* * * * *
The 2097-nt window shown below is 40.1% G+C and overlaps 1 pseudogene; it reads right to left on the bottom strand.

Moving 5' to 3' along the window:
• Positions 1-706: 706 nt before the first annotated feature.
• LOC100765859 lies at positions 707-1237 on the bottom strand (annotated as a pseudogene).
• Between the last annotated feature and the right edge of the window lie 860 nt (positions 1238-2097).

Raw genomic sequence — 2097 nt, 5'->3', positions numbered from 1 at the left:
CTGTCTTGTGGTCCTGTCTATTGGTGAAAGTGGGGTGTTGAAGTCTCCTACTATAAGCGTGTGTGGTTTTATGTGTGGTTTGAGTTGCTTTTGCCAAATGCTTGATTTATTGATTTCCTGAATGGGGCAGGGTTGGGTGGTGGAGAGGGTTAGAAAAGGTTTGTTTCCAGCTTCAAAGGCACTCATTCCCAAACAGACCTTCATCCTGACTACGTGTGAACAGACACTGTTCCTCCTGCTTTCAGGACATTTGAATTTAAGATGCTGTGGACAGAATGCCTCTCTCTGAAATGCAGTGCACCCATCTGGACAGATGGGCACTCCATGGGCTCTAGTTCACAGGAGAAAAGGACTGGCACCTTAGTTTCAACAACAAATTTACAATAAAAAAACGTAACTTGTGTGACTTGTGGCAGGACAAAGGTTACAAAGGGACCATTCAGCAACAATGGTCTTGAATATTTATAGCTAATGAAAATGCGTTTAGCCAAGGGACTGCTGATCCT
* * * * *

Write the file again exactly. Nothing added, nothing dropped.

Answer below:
The 2097-nt window shown below is 40.1% G+C and overlaps 1 pseudogene; it reads right to left on the bottom strand.

Moving 5' to 3' along the window:
• Positions 1-706: 706 nt before the first annotated feature.
• LOC100765859 lies at positions 707-1237 on the bottom strand (annotated as a pseudogene).
• Between the last annotated feature and the right edge of the window lie 860 nt (positions 1238-2097).

Raw genomic sequence — 2097 nt, 5'->3', positions numbered from 1 at the left:
CTGTCTTGTGGTCCTGTCTATTGGTGAAAGTGGGGTGTTGAAGTCTCCTACTATAAGCGTGTGTGGTTTTATGTGTGGTTTGAGTTGCTTTTGCCAAATGCTTGATTTATTGATTTCCTGAATGGGGCAGGGTTGGGTGGTGGAGAGGGTTAGAAAAGGTTTGTTTCCAGCTTCAAAGGCACTCATTCCCAAACAGACCTTCATCCTGACTACGTGTGAACAGACACTGTTCCTCCTGCTTTCAGGACATTTGAATTTAAGATGCTGTGGACAGAATGCCTCTCTCTGAAATGCAGTGCACCCATCTGGACAGATGGGCACTCCATGGGCTCTAGTTCACAGGAGAAAAGGACTGGCACCTTAGTTTCAACAACAAATTTACAATAAAAAAACGTAACTTGTGTGACTTGTGGCAGGACAAAGGTTACAAAGGGACCATTCAGCAACAATGGTCTTGAATATTTATAGCTAATGAAAATGCGTTTAGCCAAGGGACTGCTGATCCT